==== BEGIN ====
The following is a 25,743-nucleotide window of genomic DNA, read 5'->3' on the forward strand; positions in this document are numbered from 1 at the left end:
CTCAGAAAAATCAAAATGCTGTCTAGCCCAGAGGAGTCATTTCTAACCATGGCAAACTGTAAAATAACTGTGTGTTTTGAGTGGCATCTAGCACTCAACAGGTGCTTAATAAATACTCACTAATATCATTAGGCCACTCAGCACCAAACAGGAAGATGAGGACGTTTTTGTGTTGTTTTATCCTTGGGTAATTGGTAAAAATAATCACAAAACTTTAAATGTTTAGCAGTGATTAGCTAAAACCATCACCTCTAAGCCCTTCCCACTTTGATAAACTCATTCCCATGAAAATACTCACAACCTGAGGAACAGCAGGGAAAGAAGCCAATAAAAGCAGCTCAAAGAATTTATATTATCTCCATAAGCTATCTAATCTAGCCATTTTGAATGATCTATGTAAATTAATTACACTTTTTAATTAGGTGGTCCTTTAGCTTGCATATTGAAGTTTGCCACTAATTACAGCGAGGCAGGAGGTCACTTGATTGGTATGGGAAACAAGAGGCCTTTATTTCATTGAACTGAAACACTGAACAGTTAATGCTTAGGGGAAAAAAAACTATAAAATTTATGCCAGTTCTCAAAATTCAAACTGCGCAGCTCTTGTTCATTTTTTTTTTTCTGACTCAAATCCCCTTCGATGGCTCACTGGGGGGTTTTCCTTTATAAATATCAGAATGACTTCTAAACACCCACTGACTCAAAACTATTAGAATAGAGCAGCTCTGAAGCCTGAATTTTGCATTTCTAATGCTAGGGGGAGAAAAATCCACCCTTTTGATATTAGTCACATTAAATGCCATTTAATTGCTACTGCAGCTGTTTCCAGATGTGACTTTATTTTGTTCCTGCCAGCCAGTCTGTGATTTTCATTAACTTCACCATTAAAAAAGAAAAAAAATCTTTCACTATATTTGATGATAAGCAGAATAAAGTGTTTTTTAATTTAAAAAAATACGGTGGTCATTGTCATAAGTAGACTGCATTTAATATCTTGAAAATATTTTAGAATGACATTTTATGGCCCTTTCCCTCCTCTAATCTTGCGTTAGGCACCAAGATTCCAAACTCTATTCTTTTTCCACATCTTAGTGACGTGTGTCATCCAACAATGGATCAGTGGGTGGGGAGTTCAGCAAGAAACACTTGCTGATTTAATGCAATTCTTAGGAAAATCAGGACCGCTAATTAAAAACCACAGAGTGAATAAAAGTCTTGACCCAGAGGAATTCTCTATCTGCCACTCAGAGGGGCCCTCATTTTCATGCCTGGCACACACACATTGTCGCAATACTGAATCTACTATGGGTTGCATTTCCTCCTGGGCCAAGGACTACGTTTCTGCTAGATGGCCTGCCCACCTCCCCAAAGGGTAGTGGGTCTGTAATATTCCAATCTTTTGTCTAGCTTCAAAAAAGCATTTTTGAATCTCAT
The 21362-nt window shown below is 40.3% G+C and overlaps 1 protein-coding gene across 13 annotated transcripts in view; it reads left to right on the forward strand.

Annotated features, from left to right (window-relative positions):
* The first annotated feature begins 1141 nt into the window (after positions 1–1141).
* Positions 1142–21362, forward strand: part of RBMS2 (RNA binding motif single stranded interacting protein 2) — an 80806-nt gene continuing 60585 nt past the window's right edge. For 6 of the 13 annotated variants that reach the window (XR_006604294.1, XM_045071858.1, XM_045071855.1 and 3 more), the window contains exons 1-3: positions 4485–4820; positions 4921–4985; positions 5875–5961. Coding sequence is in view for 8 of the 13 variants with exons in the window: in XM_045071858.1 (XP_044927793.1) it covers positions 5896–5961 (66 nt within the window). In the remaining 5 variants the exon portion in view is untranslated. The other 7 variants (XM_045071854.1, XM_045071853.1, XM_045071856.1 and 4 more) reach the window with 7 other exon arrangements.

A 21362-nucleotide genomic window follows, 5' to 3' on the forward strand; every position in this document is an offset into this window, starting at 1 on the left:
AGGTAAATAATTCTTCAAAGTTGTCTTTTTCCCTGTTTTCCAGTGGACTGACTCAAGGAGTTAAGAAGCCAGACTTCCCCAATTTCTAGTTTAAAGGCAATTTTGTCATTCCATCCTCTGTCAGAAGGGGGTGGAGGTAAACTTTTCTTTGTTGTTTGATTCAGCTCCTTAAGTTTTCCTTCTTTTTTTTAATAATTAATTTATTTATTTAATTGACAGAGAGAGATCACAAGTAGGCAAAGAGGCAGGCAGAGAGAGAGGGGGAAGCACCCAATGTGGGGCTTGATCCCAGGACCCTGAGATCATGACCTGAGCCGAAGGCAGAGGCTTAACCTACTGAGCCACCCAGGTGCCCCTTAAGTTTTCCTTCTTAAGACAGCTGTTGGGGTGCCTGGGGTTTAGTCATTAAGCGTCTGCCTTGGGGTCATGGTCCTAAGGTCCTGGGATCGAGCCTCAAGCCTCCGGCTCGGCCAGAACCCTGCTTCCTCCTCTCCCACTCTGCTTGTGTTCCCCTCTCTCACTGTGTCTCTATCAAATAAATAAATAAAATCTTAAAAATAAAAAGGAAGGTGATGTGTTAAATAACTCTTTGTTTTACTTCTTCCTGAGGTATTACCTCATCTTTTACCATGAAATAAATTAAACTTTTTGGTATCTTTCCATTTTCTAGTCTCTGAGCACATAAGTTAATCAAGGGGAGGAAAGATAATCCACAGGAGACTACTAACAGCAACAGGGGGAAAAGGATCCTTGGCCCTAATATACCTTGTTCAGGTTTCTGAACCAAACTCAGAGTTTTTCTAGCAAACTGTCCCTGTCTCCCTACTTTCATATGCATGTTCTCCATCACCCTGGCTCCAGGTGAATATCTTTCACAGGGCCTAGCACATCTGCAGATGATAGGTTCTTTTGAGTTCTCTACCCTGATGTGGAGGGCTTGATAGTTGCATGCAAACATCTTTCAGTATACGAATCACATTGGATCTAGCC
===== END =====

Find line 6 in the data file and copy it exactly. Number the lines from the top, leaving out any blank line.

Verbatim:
* Positions 1142–21362, forward strand: part of RBMS2 (RNA binding motif single stranded interacting protein 2) — an 80806-nt gene continuing 60585 nt past the window's right edge. For 6 of the 13 annotated variants that reach the window (XR_006604294.1, XM_045071858.1, XM_045071855.1 and 3 more), the window contains exons 1-3: positions 4485–4820; positions 4921–4985; positions 5875–5961. Coding sequence is in view for 8 of the 13 variants with exons in the window: in XM_045071858.1 (XP_044927793.1) it covers positions 5896–5961 (66 nt within the window). In the remaining 5 variants the exon portion in view is untranslated. The other 7 variants (XM_045071854.1, XM_045071853.1, XM_045071856.1 and 4 more) reach the window with 7 other exon arrangements.